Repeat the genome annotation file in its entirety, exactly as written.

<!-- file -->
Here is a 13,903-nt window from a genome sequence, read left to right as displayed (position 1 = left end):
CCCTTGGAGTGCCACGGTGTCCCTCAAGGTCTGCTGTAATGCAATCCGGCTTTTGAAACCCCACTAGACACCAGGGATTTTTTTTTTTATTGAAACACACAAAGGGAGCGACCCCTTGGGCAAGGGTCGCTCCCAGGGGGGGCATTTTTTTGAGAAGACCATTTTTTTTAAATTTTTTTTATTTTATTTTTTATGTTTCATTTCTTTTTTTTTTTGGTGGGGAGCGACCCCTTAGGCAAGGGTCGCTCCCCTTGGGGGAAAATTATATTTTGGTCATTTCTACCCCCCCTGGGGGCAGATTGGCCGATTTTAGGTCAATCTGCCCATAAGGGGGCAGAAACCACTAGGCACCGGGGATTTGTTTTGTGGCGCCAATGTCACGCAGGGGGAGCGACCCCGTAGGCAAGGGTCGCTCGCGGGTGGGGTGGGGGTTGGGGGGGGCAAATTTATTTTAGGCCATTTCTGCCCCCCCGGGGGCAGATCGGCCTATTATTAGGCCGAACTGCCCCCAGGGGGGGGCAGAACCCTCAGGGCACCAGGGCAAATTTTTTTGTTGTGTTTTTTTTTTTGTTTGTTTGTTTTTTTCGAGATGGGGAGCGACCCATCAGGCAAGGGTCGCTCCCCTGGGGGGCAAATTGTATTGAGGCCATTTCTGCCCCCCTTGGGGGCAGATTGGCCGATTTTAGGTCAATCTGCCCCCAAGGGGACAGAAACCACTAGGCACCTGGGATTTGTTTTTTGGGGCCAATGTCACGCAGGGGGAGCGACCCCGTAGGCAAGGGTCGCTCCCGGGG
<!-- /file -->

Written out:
Here is a 13,903-nt window from a genome sequence, read left to right as displayed (position 1 = left end):
CCCTTGGAGTGCCACGGTGTCCCTCAAGGTCTGCTGTAATGCAATCCGGCTTTTGAAACCCCACTAGACACCAGGGATTTTTTTTTTTATTGAAACACACAAAGGGAGCGACCCCTTGGGCAAGGGTCGCTCCCAGGGGGGGCATTTTTTTGAGAAGACCATTTTTTTTAAATTTTTTTTATTTTATTTTTTATGTTTCATTTCTTTTTTTTTTTGGTGGGGAGCGACCCCTTAGGCAAGGGTCGCTCCCCTTGGGGGAAAATTATATTTTGGTCATTTCTACCCCCCCTGGGGGCAGATTGGCCGATTTTAGGTCAATCTGCCCATAAGGGGGCAGAAACCACTAGGCACCGGGGATTTGTTTTGTGGCGCCAATGTCACGCAGGGGGAGCGACCCCGTAGGCAAGGGTCGCTCGCGGGTGGGGTGGGGGTTGGGGGGGGCAAATTTATTTTAGGCCATTTCTGCCCCCCCGGGGGCAGATCGGCCTATTATTAGGCCGAACTGCCCCCAGGGGGGGGCAGAACCCTCAGGGCACCAGGGCAAATTTTTTTGTTGTGTTTTTTTTTTTGTTTGTTTGTTTTTTTCGAGATGGGGAGCGACCCATCAGGCAAGGGTCGCTCCCCTGGGGGGCAAATTGTATTGAGGCCATTTCTGCCCCCCTTGGGGGCAGATTGGCCGATTTTAGGTCAATCTGCCCCCAAGGGGACAGAAACCACTAGGCACCTGGGATTTGTTTTTTGGGGCCAATGTCACGCAGGGGGAGCGACCCCGTAGGCAAGGGTCGCTCCCGGGG